Archive for September 6th, 2016

How is it that Nepal understands central banking matters better than advanced world?

September 6, 2016

We have seen two top govt executives behind the financial crisis join the Financial Street after their assignments. Mervyn King, head of BoE joined Citibank and José Manuel Barros head of EU commission joined GS. It is amazing how these things continue despite much opposition.

I was just alerted to this development in Nepal where its central bank top officials are barred from joining banks for lifetime. And lower level executives can join only after a cooling period:

Retired staff of Nepal Rastra Bank (NRB) will be barred from joining banks and financial institutions (BFIs) for up to three years after leaving their jobs.

The parliamentary Finance Committee on Tuesday inserted the restriction in the bill to amend the Nepal Rastra Bank Act in a bid to avoid conflict of interest. The governor, deputy governor and executive directors of the central bank are already subject to such a provision, and the House panel has extended the restriction to junior level staff.

However, the Finance Committee has reduced the prohibitory period for deputy governors and executive directors to three years from the proposed seven and five years respectively in the original bill. The governor, however, has been banned for life from working in BFIs after leaving the central bank. Former staff will need to get NRB’s okay to join any BFI at the end of the prohibitory period.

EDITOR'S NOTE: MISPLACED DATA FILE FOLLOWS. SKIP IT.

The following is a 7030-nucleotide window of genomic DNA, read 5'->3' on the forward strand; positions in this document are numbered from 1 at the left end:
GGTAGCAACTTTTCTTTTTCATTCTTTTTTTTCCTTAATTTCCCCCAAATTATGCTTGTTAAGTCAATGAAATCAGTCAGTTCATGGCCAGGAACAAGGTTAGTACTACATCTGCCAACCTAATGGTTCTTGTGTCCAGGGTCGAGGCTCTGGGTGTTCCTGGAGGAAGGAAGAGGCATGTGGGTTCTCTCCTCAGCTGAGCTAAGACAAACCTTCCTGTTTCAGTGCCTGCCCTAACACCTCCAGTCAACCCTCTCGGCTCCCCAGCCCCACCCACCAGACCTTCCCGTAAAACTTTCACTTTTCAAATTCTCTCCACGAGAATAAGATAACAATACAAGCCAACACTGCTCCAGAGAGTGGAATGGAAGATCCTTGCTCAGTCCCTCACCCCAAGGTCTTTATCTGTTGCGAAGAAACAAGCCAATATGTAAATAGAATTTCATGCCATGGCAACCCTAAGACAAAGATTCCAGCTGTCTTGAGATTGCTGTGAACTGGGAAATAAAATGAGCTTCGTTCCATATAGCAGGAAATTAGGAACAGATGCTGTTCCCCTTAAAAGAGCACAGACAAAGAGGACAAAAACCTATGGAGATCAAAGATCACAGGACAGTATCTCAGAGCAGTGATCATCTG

The Finance Committee decided to insert the provision in the bill following a request by NRB Governor Chiranjeevi Nepal to the House committee on Tuesday even though lawmakers had submitted no proposals.

During the meeting, Governor Nepal said that even officer-level employees of the central bank had become CEOs of BFIs right after retirement. “So it is necessary to fix a certain prohibitory period for them too to avoid conflict of interest,” he told lawmakers.